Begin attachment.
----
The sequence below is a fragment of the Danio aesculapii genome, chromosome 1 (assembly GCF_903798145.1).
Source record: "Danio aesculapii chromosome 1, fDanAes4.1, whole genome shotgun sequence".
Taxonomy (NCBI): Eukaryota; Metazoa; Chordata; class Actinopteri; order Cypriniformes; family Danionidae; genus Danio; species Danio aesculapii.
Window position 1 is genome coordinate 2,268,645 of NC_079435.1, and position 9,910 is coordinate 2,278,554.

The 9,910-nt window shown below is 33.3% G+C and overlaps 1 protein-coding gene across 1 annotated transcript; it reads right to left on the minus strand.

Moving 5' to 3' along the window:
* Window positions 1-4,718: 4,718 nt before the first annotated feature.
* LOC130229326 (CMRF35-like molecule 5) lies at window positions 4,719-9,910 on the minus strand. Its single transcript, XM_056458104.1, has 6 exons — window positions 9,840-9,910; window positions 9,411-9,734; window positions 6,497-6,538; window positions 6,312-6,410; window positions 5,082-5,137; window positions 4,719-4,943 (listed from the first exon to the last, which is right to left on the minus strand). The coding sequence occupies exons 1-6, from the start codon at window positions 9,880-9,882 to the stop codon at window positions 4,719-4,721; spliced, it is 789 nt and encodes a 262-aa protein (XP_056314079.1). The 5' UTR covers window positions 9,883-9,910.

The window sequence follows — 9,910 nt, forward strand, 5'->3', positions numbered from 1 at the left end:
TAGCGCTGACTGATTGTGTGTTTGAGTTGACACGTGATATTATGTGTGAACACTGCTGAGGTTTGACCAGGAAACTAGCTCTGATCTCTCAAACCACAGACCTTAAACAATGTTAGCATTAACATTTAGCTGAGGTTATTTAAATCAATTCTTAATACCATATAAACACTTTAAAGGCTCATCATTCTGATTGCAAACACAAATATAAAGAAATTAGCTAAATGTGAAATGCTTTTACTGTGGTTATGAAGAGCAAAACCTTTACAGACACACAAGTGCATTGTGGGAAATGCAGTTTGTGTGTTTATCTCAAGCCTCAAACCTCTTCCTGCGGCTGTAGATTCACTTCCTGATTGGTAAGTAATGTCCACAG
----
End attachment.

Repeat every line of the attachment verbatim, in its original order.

The sequence below is a fragment of the Danio aesculapii genome, chromosome 1 (assembly GCF_903798145.1).
Source record: "Danio aesculapii chromosome 1, fDanAes4.1, whole genome shotgun sequence".
Taxonomy (NCBI): Eukaryota; Metazoa; Chordata; class Actinopteri; order Cypriniformes; family Danionidae; genus Danio; species Danio aesculapii.
Window position 1 is genome coordinate 2,268,645 of NC_079435.1, and position 9,910 is coordinate 2,278,554.

The 9,910-nt window shown below is 33.3% G+C and overlaps 1 protein-coding gene across 1 annotated transcript; it reads right to left on the minus strand.

Moving 5' to 3' along the window:
* Window positions 1-4,718: 4,718 nt before the first annotated feature.
* LOC130229326 (CMRF35-like molecule 5) lies at window positions 4,719-9,910 on the minus strand. Its single transcript, XM_056458104.1, has 6 exons — window positions 9,840-9,910; window positions 9,411-9,734; window positions 6,497-6,538; window positions 6,312-6,410; window positions 5,082-5,137; window positions 4,719-4,943 (listed from the first exon to the last, which is right to left on the minus strand). The coding sequence occupies exons 1-6, from the start codon at window positions 9,880-9,882 to the stop codon at window positions 4,719-4,721; spliced, it is 789 nt and encodes a 262-aa protein (XP_056314079.1). The 5' UTR covers window positions 9,883-9,910.

The window sequence follows — 9,910 nt, forward strand, 5'->3', positions numbered from 1 at the left end:
TAGCGCTGACTGATTGTGTGTTTGAGTTGACACGTGATATTATGTGTGAACACTGCTGAGGTTTGACCAGGAAACTAGCTCTGATCTCTCAAACCACAGACCTTAAACAATGTTAGCATTAACATTTAGCTGAGGTTATTTAAATCAATTCTTAATACCATATAAACACTTTAAAGGCTCATCATTCTGATTGCAAACACAAATATAAAGAAATTAGCTAAATGTGAAATGCTTTTACTGTGGTTATGAAGAGCAAAACCTTTACAGACACACAAGTGCATTGTGGGAAATGCAGTTTGTGTGTTTATCTCAAGCCTCAAACCTCTTCCTGCGGCTGTAGATTCACTTCCTGATTGGTAAGTAATGTCCACAG